By DMITRI BARVINOK
Special to the Record-Eagle
LANSING — A $392,000 Environmental Protection Agency grant will pay for testing sea lamprey repellent on three to-be-named spawning streams in the state.
The project is expected to be completed within the 10 years the EPA requires.
Sea lamprey are attracted to the smell of their young and repulsed by the stench of their dead, said Michael Wagner, lead researcher on the project and an assistant professor of fisheries and wildlife at Michigan State University.
Those facts are key to controlling the troublesome invasive species, he said.
Sea lamprey are parasitic, eel-shaped fish that attach to larger fish with suction mouths. Their sharp tongues lash their prey and they feed on the blood of their victims, which then often die from blood loss or infections.
Left unchecked, lamprey threaten both the ecosystem and commercial fishing in the Great Lakes, Wagner said.
What makes them easy to manipulate is that they rely on chemical information from pheromones above all other senses, Wagner said.
"The lamprey are basically a swimming nose," said Marc Gaden, the communications director for the Great Lakes Fishery Commission, a joint U.S-Canadian agency based in Ann Arbor.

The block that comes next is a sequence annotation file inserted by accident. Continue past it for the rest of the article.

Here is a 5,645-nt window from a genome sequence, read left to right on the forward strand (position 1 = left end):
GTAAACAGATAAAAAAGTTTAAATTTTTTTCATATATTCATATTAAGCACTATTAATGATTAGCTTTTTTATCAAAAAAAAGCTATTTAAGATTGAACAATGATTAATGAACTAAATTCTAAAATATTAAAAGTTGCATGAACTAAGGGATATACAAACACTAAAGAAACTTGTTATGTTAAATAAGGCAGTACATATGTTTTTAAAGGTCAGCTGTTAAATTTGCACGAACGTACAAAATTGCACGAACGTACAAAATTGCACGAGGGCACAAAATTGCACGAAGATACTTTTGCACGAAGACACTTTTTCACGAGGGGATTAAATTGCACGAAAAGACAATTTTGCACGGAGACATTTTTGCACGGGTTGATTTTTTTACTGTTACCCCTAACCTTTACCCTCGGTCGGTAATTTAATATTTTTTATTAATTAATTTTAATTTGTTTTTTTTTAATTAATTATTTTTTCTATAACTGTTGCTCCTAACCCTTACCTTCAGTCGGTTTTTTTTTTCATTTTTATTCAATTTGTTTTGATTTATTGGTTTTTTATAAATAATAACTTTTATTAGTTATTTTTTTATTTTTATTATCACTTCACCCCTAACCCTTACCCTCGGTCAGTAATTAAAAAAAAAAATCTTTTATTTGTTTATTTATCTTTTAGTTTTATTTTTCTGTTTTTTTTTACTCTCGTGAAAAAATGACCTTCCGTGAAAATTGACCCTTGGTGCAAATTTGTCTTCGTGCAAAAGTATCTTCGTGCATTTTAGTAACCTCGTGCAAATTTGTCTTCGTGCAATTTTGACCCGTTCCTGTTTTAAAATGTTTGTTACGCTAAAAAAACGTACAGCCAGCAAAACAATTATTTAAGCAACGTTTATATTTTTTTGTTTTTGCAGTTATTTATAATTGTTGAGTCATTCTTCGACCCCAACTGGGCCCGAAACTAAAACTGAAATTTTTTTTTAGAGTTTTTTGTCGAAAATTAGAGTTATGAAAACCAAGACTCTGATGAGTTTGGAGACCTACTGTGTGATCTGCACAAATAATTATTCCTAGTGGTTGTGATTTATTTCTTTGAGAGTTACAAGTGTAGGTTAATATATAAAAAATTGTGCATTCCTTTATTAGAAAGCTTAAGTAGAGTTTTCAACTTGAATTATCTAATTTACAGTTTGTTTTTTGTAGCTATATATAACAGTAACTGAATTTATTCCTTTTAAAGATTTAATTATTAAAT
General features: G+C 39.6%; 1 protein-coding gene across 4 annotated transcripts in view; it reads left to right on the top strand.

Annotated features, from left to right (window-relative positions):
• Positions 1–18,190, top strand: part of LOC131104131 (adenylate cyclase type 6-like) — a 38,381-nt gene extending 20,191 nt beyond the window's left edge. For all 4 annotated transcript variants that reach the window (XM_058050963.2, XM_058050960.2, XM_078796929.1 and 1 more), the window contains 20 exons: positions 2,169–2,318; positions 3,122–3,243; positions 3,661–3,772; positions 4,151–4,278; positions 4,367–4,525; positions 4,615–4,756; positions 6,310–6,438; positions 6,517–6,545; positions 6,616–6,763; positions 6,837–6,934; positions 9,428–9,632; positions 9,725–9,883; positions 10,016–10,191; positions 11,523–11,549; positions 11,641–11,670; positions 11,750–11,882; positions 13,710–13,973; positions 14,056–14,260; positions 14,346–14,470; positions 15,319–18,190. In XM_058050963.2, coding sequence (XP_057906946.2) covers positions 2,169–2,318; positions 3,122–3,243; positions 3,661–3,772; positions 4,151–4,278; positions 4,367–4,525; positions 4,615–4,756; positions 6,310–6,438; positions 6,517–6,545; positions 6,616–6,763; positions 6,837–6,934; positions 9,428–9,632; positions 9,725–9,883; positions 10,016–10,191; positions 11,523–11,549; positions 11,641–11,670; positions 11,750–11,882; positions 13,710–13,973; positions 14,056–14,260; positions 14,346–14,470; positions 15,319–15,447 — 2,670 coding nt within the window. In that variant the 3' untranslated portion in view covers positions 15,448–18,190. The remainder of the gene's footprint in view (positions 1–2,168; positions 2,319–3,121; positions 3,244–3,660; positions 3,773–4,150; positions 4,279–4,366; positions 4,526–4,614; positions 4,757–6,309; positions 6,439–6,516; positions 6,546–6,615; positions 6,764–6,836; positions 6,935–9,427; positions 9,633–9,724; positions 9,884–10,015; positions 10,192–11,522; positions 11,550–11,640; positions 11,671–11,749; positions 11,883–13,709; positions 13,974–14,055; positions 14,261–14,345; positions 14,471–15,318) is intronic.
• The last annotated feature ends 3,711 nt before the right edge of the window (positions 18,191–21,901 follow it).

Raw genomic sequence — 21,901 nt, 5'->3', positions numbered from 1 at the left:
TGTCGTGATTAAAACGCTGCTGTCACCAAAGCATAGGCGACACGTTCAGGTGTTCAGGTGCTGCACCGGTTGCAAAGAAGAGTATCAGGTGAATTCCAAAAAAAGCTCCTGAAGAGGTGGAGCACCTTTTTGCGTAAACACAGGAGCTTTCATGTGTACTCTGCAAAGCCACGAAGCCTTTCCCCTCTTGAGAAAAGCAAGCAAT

Lamprey larvae are blind and live in streams for four to six years before growing teeth and heading into the Great Lakes to suck fish blood. Eventually, they return to reproduce.
They don't return to the same stream they were born in. Instead, they rely on the smell of lamprey young to guide them.
Adults die after spawning and the only way they can protect their young is to leave them in a safe area. That's why they're attracted to the smell of lamprey young, Wagner said. Any stream with that smell should be a good place for the young to survive.
Researchers hope the dead lamprey scent can play a role by blocking each diverging stream. If they can corral all the lamprey in a few selected spots, it's easier to kill them because it's too costly and labor-intensive to control all potential habitats.
Lamprey are active primarily at night, so researchers know exactly when to apply the repellent.
That's good, Wagner said, because if the repellent were constantly present, lamprey would get used to it and ignore it.
The tests, if successful, will bring control closer to what Wagner calls the ideal: a program where sea lamprey can be targeted without damaging the rest of the ecosystem.
Instead of poisoning multiple rivers and potentially harming many species, damage will be dealt almost exclusively to lamprey populations.
"If this works, you've achieved the holy grail of government environmental management programs," Wagner said. "You've managed to make the program more efficient without increasing the cost."
Dmitri Barvinok writes for Michigan State University's Capital News Service.